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Ann Emerg Med. 1995 Feb;25(2):209-14.

A randomized, controlled trial of oral midazolam and buffered lidocaine for suturing lacerations in children (the SLIC Trial).

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  • 1Department of Emergency Medicine, Swan District Hospital, Western Australia.

Abstract

STUDY OBJECTIVE:

To evaluate the efficacy of oral midazolam (0.3 mg/kg) and buffered lidocaine in reducing the anxiety associated with the repair of childhood lacerations.

DESIGN:

Prospective, randomized, double-blind, placebo-controlled trial.

SETTING:

Community-based emergency department.

PARTICIPANTS:

Children younger than 10 years.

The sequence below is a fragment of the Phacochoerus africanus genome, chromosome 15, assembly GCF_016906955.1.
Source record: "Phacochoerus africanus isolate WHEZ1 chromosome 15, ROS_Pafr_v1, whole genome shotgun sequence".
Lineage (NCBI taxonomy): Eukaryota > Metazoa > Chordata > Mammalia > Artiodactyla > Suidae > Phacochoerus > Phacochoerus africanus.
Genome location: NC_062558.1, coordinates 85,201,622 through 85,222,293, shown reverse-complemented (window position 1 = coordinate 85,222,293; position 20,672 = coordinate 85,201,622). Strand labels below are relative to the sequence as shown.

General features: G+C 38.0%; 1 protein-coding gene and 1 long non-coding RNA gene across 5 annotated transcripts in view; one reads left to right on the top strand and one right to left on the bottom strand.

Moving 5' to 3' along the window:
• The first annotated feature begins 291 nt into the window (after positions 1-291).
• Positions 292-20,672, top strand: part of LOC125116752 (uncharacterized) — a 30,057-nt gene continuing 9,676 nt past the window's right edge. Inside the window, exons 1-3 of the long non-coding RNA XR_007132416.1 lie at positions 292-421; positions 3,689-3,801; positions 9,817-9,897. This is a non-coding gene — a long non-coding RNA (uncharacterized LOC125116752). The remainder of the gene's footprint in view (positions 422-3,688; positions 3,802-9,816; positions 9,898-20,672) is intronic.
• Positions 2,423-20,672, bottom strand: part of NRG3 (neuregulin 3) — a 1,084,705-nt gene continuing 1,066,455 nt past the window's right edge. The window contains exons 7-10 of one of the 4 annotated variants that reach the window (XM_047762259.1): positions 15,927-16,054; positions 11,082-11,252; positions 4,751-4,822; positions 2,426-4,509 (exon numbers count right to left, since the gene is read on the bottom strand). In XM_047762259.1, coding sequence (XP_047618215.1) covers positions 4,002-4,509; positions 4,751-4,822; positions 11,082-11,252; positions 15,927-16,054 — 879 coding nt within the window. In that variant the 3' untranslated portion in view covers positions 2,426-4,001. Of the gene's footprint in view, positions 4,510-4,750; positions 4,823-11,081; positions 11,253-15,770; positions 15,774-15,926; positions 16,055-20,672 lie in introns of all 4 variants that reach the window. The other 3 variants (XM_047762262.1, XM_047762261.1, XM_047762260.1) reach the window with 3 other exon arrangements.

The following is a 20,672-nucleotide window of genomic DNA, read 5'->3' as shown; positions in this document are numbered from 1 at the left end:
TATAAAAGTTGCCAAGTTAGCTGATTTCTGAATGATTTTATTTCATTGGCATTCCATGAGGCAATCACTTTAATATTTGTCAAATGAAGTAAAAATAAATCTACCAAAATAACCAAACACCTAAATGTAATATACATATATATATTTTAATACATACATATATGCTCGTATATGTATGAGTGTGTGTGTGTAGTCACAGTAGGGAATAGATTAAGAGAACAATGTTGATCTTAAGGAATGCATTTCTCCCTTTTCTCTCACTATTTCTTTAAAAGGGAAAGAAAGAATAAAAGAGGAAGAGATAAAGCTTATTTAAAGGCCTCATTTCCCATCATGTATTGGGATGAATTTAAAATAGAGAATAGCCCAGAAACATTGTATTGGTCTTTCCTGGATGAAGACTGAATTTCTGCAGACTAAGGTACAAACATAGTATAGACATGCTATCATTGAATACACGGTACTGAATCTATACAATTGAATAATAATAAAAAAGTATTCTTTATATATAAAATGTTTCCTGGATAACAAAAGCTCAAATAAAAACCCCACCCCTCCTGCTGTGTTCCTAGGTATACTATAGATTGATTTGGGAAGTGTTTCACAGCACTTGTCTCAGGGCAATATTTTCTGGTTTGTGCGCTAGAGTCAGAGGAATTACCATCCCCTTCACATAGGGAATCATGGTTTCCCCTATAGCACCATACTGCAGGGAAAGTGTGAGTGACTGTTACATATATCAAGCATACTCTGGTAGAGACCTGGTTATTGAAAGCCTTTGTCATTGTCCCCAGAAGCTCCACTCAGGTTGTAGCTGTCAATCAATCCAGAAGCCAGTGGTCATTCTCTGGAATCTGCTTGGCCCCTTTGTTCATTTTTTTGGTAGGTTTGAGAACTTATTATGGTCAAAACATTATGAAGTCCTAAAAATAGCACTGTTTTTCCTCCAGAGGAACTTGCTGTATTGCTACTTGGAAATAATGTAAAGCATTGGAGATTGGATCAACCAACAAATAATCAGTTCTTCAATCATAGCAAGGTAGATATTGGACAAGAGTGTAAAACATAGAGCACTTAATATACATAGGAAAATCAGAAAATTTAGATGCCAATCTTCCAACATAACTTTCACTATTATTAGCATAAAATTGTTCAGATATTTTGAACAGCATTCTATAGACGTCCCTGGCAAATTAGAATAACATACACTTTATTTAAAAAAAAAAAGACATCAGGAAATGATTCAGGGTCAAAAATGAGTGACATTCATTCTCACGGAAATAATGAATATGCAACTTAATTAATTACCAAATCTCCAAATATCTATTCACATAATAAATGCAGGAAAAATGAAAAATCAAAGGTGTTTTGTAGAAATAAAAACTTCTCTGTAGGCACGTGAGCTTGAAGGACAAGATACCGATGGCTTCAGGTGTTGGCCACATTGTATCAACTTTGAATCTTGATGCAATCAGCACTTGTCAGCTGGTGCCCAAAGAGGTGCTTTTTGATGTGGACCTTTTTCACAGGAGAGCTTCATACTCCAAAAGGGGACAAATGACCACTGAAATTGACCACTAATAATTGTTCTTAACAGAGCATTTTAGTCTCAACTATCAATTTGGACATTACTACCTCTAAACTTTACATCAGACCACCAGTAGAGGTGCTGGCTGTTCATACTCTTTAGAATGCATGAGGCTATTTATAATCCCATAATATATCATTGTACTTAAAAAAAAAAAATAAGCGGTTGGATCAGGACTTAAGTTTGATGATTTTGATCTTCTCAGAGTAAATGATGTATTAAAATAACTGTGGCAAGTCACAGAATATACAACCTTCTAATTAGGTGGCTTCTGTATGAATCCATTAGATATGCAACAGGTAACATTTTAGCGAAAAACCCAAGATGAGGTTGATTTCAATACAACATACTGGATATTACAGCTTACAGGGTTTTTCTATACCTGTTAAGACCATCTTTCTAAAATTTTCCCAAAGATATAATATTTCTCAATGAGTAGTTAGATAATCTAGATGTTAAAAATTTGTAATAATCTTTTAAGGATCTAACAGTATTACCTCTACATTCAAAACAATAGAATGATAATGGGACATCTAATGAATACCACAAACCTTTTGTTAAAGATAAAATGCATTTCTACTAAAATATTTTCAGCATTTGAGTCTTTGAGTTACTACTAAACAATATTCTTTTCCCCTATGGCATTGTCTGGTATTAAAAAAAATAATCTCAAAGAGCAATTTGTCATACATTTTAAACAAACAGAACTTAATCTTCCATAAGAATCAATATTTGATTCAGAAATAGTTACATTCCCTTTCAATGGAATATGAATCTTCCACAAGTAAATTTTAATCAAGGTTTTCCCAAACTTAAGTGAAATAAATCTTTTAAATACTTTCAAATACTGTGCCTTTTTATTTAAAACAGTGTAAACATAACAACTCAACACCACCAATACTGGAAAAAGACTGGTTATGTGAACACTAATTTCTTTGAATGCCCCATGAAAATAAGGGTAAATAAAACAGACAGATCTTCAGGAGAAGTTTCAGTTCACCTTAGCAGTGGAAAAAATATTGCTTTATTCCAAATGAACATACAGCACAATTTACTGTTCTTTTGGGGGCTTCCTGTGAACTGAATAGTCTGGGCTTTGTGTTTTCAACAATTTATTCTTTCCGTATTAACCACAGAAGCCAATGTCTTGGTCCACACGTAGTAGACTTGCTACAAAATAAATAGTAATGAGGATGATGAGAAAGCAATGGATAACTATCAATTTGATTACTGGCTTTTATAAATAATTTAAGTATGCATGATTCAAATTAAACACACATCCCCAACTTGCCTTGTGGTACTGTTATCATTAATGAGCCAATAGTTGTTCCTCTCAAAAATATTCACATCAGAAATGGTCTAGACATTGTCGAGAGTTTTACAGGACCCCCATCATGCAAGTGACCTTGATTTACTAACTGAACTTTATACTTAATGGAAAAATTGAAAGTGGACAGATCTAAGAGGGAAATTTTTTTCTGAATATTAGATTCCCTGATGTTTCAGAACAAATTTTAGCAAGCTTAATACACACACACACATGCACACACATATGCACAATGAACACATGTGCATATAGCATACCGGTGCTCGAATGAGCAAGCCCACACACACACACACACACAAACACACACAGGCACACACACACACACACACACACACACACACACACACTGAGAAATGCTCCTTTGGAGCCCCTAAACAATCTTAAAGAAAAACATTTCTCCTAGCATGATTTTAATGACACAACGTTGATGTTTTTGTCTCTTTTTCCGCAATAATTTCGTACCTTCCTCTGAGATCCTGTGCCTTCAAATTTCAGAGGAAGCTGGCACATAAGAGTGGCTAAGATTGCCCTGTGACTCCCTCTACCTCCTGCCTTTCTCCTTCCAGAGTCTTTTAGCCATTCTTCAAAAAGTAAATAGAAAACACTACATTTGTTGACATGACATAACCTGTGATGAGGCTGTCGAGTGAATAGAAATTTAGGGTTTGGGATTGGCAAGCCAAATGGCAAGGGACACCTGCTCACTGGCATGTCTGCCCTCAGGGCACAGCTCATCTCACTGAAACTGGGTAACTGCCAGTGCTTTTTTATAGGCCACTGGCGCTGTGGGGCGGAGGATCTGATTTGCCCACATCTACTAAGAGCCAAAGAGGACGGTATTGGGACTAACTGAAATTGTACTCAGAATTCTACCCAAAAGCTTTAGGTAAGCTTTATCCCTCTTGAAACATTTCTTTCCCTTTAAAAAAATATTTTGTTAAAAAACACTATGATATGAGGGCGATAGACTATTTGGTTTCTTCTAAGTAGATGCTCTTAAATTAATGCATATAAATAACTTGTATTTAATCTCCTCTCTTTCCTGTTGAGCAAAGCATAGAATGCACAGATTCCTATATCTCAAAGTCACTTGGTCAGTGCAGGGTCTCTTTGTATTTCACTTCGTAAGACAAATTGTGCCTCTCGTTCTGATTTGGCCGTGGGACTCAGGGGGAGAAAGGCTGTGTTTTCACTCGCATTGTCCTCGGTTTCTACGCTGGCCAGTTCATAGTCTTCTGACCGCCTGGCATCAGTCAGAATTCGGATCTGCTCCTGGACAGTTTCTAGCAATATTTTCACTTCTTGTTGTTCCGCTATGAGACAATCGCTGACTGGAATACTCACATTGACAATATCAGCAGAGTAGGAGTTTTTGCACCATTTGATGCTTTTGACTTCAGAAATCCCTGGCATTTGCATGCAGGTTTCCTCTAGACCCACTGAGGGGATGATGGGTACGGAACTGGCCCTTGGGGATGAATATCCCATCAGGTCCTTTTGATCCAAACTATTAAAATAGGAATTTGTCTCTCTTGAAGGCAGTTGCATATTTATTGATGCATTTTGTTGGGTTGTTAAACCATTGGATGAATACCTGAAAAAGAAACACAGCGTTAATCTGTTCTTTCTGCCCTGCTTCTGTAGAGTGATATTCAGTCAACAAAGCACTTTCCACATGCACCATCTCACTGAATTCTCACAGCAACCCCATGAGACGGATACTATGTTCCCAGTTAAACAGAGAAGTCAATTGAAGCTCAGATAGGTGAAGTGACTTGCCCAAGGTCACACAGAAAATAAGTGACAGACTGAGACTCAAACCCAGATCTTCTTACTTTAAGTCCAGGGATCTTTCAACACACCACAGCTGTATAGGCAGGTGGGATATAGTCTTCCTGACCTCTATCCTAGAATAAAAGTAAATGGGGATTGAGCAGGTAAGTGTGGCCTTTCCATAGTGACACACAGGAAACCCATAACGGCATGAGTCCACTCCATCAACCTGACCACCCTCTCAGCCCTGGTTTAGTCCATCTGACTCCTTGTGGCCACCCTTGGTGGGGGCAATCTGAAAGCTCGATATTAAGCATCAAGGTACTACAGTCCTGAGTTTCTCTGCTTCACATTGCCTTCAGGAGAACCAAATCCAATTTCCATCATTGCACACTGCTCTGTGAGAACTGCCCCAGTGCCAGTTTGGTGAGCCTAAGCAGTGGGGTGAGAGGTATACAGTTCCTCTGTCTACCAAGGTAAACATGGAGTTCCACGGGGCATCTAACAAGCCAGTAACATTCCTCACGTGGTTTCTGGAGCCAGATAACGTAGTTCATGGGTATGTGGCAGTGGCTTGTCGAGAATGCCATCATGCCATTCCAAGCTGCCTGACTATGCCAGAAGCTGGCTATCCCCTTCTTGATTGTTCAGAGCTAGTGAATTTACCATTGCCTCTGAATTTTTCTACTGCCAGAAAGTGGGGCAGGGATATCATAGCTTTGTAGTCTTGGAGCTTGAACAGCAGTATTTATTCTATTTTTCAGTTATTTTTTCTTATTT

INTERVENTIONS:

Each subject was randomized into one of four treatment groups: A, midazolam and buffered lidocaine (n = 25); B, placebo and buffered lidocaine (n = 27); C, midazolam and plain lidocaine (n = 32); and D, placebo and plain lidocaine (n = 23).

RESULTS:

Anxiety level was scored on a scale of 1 to 4 on the basis of predetermined behavior criteria before and during repair. Parents independently rated the child's distress using a visual analog scale. Vital signs were measured on admission and at discharge. There were no significant differences among the treatment groups for age, location and length of laceration, or initial anxiety scores. Midazolam decreased the number of children with anxiety levels 3 and 4 by 24% (95% CI, 7.5% to 41.3%). There was a 33% reduction of the parents' distress rating with midazolam (P < .01). Buffered lidocaine had no effect on anxiety level.

CONCLUSION:

Oral midazolam (0.3 mg/kg) is a safe and effective treatment for reducing anxiety during the suturing of lacerations in children less than 10 years of age. In this study, buffered lidocaine had no effect on anxiety level.

PMID:
7832349
[PubMed - indexed for MEDLINE]
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